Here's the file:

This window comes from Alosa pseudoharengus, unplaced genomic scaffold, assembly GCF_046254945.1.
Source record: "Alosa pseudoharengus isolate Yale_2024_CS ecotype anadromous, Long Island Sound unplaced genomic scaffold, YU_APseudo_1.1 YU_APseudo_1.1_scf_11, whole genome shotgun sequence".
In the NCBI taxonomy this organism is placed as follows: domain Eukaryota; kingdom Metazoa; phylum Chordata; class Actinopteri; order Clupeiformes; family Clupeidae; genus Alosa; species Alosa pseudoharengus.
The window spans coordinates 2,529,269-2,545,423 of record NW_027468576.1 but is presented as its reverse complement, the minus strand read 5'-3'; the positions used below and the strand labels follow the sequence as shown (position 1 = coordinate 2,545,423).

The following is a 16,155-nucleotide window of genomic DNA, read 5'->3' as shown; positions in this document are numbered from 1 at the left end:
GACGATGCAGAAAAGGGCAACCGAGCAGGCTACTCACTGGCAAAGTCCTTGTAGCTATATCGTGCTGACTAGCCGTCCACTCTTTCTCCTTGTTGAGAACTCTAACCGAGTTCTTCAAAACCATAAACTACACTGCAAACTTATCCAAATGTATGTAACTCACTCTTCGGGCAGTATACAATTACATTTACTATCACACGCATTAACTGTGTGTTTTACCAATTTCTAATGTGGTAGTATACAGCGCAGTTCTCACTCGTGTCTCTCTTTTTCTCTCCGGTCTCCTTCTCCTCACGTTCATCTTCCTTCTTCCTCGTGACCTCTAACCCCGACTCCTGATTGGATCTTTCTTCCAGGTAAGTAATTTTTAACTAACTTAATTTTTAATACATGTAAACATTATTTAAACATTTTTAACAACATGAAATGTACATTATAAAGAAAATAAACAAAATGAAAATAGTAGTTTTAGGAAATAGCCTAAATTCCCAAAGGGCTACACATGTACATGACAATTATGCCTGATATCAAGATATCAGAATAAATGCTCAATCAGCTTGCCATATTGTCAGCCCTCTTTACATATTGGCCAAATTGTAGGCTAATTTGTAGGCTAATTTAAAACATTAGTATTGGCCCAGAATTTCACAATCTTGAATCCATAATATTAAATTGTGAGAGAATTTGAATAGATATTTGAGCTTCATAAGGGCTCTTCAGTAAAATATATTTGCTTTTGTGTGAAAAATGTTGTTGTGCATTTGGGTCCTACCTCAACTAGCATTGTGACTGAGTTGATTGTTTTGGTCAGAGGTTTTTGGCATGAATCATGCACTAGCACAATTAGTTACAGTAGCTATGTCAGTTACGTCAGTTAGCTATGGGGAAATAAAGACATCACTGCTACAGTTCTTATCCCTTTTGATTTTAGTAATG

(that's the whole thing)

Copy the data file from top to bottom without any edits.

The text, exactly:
This window comes from Alosa pseudoharengus, unplaced genomic scaffold, assembly GCF_046254945.1.
Source record: "Alosa pseudoharengus isolate Yale_2024_CS ecotype anadromous, Long Island Sound unplaced genomic scaffold, YU_APseudo_1.1 YU_APseudo_1.1_scf_11, whole genome shotgun sequence".
In the NCBI taxonomy this organism is placed as follows: domain Eukaryota; kingdom Metazoa; phylum Chordata; class Actinopteri; order Clupeiformes; family Clupeidae; genus Alosa; species Alosa pseudoharengus.
The window spans coordinates 2,529,269-2,545,423 of record NW_027468576.1 but is presented as its reverse complement, the minus strand read 5'-3'; the positions used below and the strand labels follow the sequence as shown (position 1 = coordinate 2,545,423).

The following is a 16,155-nucleotide window of genomic DNA, read 5'->3' as shown; positions in this document are numbered from 1 at the left end:
GACGATGCAGAAAAGGGCAACCGAGCAGGCTACTCACTGGCAAAGTCCTTGTAGCTATATCGTGCTGACTAGCCGTCCACTCTTTCTCCTTGTTGAGAACTCTAACCGAGTTCTTCAAAACCATAAACTACACTGCAAACTTATCCAAATGTATGTAACTCACTCTTCGGGCAGTATACAATTACATTTACTATCACACGCATTAACTGTGTGTTTTACCAATTTCTAATGTGGTAGTATACAGCGCAGTTCTCACTCGTGTCTCTCTTTTTCTCTCCGGTCTCCTTCTCCTCACGTTCATCTTCCTTCTTCCTCGTGACCTCTAACCCCGACTCCTGATTGGATCTTTCTTCCAGGTAAGTAATTTTTAACTAACTTAATTTTTAATACATGTAAACATTATTTAAACATTTTTAACAACATGAAATGTACATTATAAAGAAAATAAACAAAATGAAAATAGTAGTTTTAGGAAATAGCCTAAATTCCCAAAGGGCTACACATGTACATGACAATTATGCCTGATATCAAGATATCAGAATAAATGCTCAATCAGCTTGCCATATTGTCAGCCCTCTTTACATATTGGCCAAATTGTAGGCTAATTTGTAGGCTAATTTAAAACATTAGTATTGGCCCAGAATTTCACAATCTTGAATCCATAATATTAAATTGTGAGAGAATTTGAATAGATATTTGAGCTTCATAAGGGCTCTTCAGTAAAATATATTTGCTTTTGTGTGAAAAATGTTGTTGTGCATTTGGGTCCTACCTCAACTAGCATTGTGACTGAGTTGATTGTTTTGGTCAGAGGTTTTTGGCATGAATCATGCACTAGCACAATTAGTTACAGTAGCTATGTCAGTTACGTCAGTTAGCTATGGGGAAATAAAGACATCACTGCTACAGTTCTTATCCCTTTTGATTTTAGTAATG